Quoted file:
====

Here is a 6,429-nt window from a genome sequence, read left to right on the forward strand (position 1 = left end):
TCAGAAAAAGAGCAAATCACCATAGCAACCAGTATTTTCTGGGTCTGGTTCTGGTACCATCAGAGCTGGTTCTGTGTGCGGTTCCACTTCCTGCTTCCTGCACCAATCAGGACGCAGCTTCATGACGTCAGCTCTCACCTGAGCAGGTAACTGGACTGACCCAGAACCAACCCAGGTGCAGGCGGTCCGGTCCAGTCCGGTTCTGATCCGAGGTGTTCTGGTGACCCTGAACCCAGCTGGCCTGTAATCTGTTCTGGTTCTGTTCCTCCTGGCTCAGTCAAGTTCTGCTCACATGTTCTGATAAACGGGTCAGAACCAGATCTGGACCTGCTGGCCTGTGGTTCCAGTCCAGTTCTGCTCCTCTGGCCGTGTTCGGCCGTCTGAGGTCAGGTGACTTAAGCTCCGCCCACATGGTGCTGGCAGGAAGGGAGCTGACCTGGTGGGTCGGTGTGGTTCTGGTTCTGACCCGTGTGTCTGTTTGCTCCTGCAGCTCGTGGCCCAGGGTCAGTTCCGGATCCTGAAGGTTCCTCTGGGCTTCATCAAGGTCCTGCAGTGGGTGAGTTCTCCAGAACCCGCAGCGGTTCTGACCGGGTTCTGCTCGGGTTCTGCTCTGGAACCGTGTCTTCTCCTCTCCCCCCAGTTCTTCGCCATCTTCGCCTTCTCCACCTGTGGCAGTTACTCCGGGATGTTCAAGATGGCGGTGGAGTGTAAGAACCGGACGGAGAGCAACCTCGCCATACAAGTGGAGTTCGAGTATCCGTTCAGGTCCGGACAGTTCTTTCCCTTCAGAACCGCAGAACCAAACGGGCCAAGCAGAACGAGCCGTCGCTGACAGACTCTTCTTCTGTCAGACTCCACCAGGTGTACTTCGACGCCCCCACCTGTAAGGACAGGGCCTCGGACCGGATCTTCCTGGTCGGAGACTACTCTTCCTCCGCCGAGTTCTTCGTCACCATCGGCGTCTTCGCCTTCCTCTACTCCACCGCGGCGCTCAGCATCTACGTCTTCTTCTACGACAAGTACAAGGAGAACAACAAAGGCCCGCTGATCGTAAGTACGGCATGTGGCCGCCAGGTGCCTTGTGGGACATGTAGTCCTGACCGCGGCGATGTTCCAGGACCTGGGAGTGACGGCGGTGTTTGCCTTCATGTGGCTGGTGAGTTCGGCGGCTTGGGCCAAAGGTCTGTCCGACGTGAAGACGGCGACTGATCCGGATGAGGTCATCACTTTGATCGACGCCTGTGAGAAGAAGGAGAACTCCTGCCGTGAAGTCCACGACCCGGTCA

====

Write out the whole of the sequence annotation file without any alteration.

Here is a 6,429-nt window from a genome sequence, read left to right on the forward strand (position 1 = left end):
TCAGAAAAAGAGCAAATCACCATAGCAACCAGTATTTTCTGGGTCTGGTTCTGGTACCATCAGAGCTGGTTCTGTGTGCGGTTCCACTTCCTGCTTCCTGCACCAATCAGGACGCAGCTTCATGACGTCAGCTCTCACCTGAGCAGGTAACTGGACTGACCCAGAACCAACCCAGGTGCAGGCGGTCCGGTCCAGTCCGGTTCTGATCCGAGGTGTTCTGGTGACCCTGAACCCAGCTGGCCTGTAATCTGTTCTGGTTCTGTTCCTCCTGGCTCAGTCAAGTTCTGCTCACATGTTCTGATAAACGGGTCAGAACCAGATCTGGACCTGCTGGCCTGTGGTTCCAGTCCAGTTCTGCTCCTCTGGCCGTGTTCGGCCGTCTGAGGTCAGGTGACTTAAGCTCCGCCCACATGGTGCTGGCAGGAAGGGAGCTGACCTGGTGGGTCGGTGTGGTTCTGGTTCTGACCCGTGTGTCTGTTTGCTCCTGCAGCTCGTGGCCCAGGGTCAGTTCCGGATCCTGAAGGTTCCTCTGGGCTTCATCAAGGTCCTGCAGTGGGTGAGTTCTCCAGAACCCGCAGCGGTTCTGACCGGGTTCTGCTCGGGTTCTGCTCTGGAACCGTGTCTTCTCCTCTCCCCCCAGTTCTTCGCCATCTTCGCCTTCTCCACCTGTGGCAGTTACTCCGGGATGTTCAAGATGGCGGTGGAGTGTAAGAACCGGACGGAGAGCAACCTCGCCATACAAGTGGAGTTCGAGTATCCGTTCAGGTCCGGACAGTTCTTTCCCTTCAGAACCGCAGAACCAAACGGGCCAAGCAGAACGAGCCGTCGCTGACAGACTCTTCTTCTGTCAGACTCCACCAGGTGTACTTCGACGCCCCCACCTGTAAGGACAGGGCCTCGGACCGGATCTTCCTGGTCGGAGACTACTCTTCCTCCGCCGAGTTCTTCGTCACCATCGGCGTCTTCGCCTTCCTCTACTCCACCGCGGCGCTCAGCATCTACGTCTTCTTCTACGACAAGTACAAGGAGAACAACAAAGGCCCGCTGATCGTAAGTACGGCATGTGGCCGCCAGGTGCCTTGTGGGACATGTAGTCCTGACCGCGGCGATGTTCCAGGACCTGGGAGTGACGGCGGTGTTTGCCTTCATGTGGCTGGTGAGTTCGGCGGCTTGGGCCAAAGGTCTGTCCGACGTGAAGACGGCGACTGATCCGGATGAGGTCATCACTTTGATCGACGCCTGTGAGAAGAAGGAGAACTCCTGCCGTGAAGTCCACGACCCGGTCA